What initially attracted me to this book was its absolutely gorgeous cover, reasonably interesting-sounding description, and decent reviews. Unfortunately, it didn't work for me, and I ended up spending maybe two months slogging through it.
I wasn't a huge fan of English's writing. It was a little too flowery for my tastes and featured a massive overuse of adverbs. I became very tired of the words “rather” and “quite.” It felt like one or the other of them was used on every single page.
I also became very tired of all the fantasy names – this, from someone who cut her teeth on fantasy. There were weird, almost Lewis Carroll-like names for everything, and I wasn't always sure they were necessary. I didn't need constant reminders that Draykon was set in a fantasy world. “Nivvens” could easily have been called “horses.” The same goes for many of the other things that had real-world equivalents. In some cases, the fantasy names were a little confusing. I couldn't read “whurthag” without imagining a warthog, although I'm pretty sure whurthags had more in common with big cats or other large predators.
I could have put up with English's writing, however, if either the story or characters had grabbed me. That didn't happen. I liked Eva well enough, but I actively disliked Llandry. Whereas Eva was older (maybe in her forties?), competent, and usually had a good head on her shoulders (except for a few blips involving Tren), Llandry was young (20) and appeared to suffer from To Stupid To Live Syndrome. Yes, I know, she had crippling social anxiety and parents that were maybe a little too overprotective. Even so, I didn't think that completely excused her behavior. Even after she found out people were being killed for having istore, she kept a little piece of it around. She followed after Devary like a puppy, despite the fact that any idiot could see she'd only slow him down. I couldn't understand why he wasn't more angry with her when he learned she'd been following him. I mean, he was on a secret mission to deliver the last known piece of istore to someone who might be able to find out more about it. Llandry was well-known as the discoverer of istore. Having Llandry around was practically like having a giant neon sign saying “you'll probably find some istore here!”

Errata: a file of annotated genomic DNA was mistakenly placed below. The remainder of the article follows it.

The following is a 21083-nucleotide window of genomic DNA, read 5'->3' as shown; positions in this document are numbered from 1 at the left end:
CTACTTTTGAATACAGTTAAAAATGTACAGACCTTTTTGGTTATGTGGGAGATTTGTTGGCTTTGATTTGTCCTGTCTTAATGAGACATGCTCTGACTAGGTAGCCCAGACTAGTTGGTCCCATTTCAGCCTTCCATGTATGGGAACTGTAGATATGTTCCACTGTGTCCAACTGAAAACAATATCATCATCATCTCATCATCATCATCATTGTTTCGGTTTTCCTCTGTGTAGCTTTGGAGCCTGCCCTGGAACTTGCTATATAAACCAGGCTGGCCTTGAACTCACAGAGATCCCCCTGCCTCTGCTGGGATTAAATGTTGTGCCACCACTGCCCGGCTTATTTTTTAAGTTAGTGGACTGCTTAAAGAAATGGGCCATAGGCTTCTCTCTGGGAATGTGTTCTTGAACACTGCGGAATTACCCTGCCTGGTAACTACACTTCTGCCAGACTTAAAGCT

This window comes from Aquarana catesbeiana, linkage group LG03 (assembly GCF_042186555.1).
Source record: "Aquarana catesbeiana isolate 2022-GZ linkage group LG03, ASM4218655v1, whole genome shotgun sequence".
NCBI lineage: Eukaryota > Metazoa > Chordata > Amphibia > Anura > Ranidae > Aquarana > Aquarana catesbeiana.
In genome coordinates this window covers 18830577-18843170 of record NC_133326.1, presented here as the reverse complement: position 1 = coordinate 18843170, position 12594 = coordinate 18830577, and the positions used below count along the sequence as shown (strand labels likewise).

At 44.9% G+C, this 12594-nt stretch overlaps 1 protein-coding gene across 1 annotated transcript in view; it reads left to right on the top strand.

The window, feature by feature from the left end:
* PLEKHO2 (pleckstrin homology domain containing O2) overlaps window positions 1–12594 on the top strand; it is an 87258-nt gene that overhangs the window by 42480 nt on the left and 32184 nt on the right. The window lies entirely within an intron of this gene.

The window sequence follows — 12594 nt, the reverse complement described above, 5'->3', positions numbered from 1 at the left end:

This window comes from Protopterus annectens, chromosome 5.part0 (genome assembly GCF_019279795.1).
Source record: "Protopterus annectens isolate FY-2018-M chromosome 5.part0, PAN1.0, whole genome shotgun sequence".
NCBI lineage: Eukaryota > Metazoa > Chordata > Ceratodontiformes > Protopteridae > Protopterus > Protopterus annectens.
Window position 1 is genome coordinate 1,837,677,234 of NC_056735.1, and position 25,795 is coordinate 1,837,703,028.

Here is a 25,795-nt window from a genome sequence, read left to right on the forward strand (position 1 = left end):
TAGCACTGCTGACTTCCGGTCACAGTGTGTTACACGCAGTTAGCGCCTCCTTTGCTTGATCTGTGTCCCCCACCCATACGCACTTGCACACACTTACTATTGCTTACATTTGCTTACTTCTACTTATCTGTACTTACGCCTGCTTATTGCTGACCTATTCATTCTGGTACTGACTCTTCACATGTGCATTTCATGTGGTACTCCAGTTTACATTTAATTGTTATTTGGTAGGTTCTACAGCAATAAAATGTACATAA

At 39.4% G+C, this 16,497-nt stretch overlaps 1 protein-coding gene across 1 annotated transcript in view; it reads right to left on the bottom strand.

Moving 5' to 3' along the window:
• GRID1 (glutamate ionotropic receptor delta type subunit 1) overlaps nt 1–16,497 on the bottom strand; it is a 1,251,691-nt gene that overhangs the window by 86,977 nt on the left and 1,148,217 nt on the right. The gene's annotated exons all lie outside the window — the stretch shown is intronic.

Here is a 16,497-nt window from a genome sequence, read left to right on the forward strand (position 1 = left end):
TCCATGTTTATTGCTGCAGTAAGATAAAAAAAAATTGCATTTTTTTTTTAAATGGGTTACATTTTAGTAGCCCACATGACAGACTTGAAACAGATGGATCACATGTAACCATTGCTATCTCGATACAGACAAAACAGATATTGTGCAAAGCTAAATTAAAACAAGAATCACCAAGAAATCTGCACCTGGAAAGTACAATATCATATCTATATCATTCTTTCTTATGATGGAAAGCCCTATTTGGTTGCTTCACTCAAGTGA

I couldn't decide whether English was trying to set up a future romantic subplot between Llandry and Devary or not. On the one hand, Llandry seemed to have a crush on Devary, even though I don't think she realized it. On the other hand, Devary's behavior towards Llandry felt more like that of an indulgent family member than a potential love interest – not surprising, since he was an old friend of Llandry's mother. At any rate, there was absolutely zero chemistry between Devary and Llandry, and I do hope that was intentional.
Draykon's story didn't grab me any more than its characters did. I think it could have, if maybe 100 pages had been edited out. The occasional interesting event would happen, and then there'd be pages and pages that didn't seem to accomplish much of anything. It felt like most of the book happened in the last 60 or so pages.
The story became a little more interesting to me near the end, and part of me wants to know what happens next in the series. However, I'm not nearly hooked enough to buy and slog through the next book, if it's as much of a drag to get through as this one was.
The book includes a color map of the seven realms and a glossary.
(Originally posted on http://familiardiversions.blogspot.com/2012/11/draykon-e-book-by-charlotte-e-english.html)
(review of free book)